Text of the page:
Monday, July 18, 2011
Spotlight on Des Zamorano’s new novel, “Human Cargo”
Lucky Bat Books has recently published Des Zamorano's mystery novel, Human Cargo. In it, Zamorano introduces Inez Leon, a private eye with an attitude and who, as the author puts it, “lives for truth, justice and the Mexican-American way.”
In Human Cargo, Inez gains access to Pasadena's Russian community in order to find a missing family. She uncovers a culture of underground nightclubs and virtual slavery, as well the high price of a passage into this country. Jerrilyn Farmer, author of the best selling Madeline Bean mysteries, says:
"Exquisite in every subtle detail, Des Zamorano's new literary mystery Human Cargo introduces PI Inez Leon, the most compelling new detective in years. Once you meet the articulate and penetratingly clear-eyed Inez, you will not be able to put this book down."
Des Zamorano, is a Pushcart Prize nominee, and her plays have had equity productions through the Bilingual Foundation for the Arts in Los Angeles. She attended St. John's College in Santa Fe, New Mexico, and received her BA from the University of California at Irvine. Zamorano obtained her multiple-subject teaching credential from Point Loma Nazarene University, and her MA in Multicultural Education from California State University, Dominguez Hills. She runs the Occidental College Community Literacy Center similar to Dave Eggers's Valencia 826.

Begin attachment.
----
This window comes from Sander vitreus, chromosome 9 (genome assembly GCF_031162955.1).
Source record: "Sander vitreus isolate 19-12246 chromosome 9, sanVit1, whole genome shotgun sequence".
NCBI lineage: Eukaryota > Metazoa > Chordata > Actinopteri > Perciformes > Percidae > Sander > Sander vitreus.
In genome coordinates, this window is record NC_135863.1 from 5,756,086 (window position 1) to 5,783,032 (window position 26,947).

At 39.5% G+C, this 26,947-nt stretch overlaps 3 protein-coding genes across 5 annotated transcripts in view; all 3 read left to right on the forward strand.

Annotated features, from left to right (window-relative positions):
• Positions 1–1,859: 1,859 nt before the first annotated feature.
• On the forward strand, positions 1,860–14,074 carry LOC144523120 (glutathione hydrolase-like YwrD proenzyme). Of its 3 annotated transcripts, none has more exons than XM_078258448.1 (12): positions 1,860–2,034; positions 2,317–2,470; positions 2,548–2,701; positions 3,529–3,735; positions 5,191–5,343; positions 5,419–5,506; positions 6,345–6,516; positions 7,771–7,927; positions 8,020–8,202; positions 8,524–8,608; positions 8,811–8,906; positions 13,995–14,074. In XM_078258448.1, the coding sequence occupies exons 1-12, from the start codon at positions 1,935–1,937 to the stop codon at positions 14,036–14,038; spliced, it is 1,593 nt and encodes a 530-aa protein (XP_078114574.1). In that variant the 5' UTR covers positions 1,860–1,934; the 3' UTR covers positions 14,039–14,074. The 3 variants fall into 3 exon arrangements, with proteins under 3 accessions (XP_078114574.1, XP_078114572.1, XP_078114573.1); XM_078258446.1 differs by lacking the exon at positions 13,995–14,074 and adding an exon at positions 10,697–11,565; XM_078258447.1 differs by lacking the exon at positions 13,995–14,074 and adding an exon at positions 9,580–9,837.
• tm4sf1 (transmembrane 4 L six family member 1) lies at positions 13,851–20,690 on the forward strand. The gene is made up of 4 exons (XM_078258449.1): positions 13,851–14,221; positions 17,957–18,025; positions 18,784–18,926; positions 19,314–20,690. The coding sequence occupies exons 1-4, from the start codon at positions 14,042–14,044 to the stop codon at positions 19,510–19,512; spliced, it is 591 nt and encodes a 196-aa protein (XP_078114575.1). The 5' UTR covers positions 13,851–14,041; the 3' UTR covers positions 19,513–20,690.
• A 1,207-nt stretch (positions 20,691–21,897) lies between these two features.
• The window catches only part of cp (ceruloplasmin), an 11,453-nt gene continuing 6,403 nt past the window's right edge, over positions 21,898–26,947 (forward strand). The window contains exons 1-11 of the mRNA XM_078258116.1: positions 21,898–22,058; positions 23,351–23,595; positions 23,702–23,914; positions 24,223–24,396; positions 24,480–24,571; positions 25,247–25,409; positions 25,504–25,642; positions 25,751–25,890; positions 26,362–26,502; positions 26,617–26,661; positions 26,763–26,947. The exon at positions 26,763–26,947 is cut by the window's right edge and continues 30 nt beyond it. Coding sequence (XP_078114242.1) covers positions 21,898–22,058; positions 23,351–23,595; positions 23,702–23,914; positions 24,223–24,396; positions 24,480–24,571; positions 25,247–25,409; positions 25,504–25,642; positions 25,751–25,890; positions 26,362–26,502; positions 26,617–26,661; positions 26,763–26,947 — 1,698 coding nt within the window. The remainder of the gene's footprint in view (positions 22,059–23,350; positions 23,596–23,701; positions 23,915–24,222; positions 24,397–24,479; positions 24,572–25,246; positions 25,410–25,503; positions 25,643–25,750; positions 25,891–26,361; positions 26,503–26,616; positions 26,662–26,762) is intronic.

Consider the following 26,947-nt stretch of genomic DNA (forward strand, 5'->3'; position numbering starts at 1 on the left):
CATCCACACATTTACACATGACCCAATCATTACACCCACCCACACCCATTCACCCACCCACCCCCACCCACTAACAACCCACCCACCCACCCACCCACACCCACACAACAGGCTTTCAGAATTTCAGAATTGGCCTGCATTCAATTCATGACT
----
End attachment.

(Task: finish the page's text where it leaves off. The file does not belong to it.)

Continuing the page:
And a little treat for La Bloga readers, Des Zamorano offers us the first page of Human Cargo:
Never live in a home so removed, so remote, that the neighbors can't hear you scream.
That was the mistake made by the Tates, the LaBiancas, and possibly by Roland Hutchinson, a Forbes 400 member. That thought kept looping through my head, as I eyed this crowd. Moneyed, educated, multihued, a Cal Tech event at the home of a benefactor that my on-again lover Wallace had dragged me to, where stiff-necked white-jacketed servers passed through with platters of small bites, carefully enunciating each syllable to describe the mouthfuls of morsels.
“Sopresata with fig and quince paste.”
It looked like jam on pepperoni to me. I demurred.
“Bufala mozzarella with anise basil on heirloom sun-dried tomatoes.”
“How old are those tomatoes?” I asked. I passed. I was annoyed. I could have been at my krav maga workout, practicing my elbow thrusts, my footwork, and finding those painful pressure points on my assailant. Instead I was here, in a dress borrowed from my sister, cunningly pinned at the bust, waist, and hips. I had applied eyeliner and mascara, at the risk of poking out my eyeballs. I had completed this mid-winter ensemble with strappy little sandals which hurt my toes and sunk deep into the rye grass as I crossed the lawn toward the closest of five outdoor bars.
[For more on Human Cargo, visit the author's website.]